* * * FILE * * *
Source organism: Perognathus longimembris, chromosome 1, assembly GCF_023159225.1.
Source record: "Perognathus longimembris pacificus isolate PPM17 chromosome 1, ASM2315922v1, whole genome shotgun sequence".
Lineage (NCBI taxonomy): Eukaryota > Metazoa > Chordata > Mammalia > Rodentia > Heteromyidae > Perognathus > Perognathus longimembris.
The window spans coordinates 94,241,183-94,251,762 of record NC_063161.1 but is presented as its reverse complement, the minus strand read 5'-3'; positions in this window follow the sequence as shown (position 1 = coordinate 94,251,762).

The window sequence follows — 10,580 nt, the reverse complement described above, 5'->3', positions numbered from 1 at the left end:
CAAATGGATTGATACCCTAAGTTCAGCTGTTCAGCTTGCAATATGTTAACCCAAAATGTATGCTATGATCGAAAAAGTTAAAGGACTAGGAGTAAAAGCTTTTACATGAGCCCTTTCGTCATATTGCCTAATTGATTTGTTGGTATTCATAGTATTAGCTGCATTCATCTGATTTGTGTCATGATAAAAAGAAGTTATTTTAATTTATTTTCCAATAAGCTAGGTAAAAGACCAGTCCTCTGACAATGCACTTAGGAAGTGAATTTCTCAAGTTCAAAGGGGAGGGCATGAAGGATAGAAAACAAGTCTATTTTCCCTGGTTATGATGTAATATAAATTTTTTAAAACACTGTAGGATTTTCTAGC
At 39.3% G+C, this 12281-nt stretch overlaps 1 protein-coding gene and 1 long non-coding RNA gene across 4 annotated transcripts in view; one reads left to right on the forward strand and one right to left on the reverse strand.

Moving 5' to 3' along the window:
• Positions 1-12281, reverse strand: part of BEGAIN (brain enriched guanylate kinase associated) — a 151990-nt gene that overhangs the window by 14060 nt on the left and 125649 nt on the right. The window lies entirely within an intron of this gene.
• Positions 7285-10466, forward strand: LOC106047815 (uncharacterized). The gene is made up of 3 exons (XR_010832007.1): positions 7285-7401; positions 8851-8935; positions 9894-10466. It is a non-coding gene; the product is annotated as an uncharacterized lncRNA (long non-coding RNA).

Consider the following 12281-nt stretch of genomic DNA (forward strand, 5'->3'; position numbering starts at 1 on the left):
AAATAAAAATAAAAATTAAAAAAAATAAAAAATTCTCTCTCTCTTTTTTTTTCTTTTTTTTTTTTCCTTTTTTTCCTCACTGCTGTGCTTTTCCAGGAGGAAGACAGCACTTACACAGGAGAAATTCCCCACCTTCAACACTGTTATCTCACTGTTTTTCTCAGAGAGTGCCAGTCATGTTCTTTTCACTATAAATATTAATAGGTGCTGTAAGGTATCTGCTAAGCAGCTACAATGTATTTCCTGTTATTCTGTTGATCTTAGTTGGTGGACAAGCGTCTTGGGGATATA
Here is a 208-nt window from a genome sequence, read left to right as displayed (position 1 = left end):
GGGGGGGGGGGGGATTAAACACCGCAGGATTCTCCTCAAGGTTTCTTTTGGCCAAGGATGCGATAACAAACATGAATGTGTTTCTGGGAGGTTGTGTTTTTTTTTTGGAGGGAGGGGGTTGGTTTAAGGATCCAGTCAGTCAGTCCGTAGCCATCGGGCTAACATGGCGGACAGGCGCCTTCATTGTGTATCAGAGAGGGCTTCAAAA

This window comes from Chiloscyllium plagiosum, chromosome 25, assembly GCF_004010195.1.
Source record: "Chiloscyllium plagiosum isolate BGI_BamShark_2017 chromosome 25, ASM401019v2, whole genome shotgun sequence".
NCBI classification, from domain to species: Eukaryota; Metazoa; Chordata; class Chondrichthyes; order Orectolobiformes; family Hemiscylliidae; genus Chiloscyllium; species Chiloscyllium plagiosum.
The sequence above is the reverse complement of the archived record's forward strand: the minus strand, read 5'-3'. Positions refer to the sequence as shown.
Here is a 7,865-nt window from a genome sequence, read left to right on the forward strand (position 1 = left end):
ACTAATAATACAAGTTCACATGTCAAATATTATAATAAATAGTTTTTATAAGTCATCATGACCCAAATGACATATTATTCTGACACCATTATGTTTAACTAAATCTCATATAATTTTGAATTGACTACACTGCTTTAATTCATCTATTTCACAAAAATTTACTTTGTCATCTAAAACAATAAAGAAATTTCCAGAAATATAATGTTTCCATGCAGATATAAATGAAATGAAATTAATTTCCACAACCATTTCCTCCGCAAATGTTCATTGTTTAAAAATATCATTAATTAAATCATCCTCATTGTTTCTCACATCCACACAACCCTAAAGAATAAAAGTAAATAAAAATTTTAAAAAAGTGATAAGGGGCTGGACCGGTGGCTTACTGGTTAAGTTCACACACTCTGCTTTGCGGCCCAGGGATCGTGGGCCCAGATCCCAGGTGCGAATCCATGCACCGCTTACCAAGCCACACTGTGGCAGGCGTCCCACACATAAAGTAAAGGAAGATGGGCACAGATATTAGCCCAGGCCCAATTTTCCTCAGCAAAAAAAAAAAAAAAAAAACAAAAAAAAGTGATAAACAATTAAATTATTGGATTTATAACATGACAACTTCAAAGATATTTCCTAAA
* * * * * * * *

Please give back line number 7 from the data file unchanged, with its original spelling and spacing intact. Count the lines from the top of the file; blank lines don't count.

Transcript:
At 39.3% G+C, this 12281-nt stretch overlaps 1 protein-coding gene and 1 long non-coding RNA gene across 4 annotated transcripts in view; one reads left to right on the forward strand and one right to left on the reverse strand.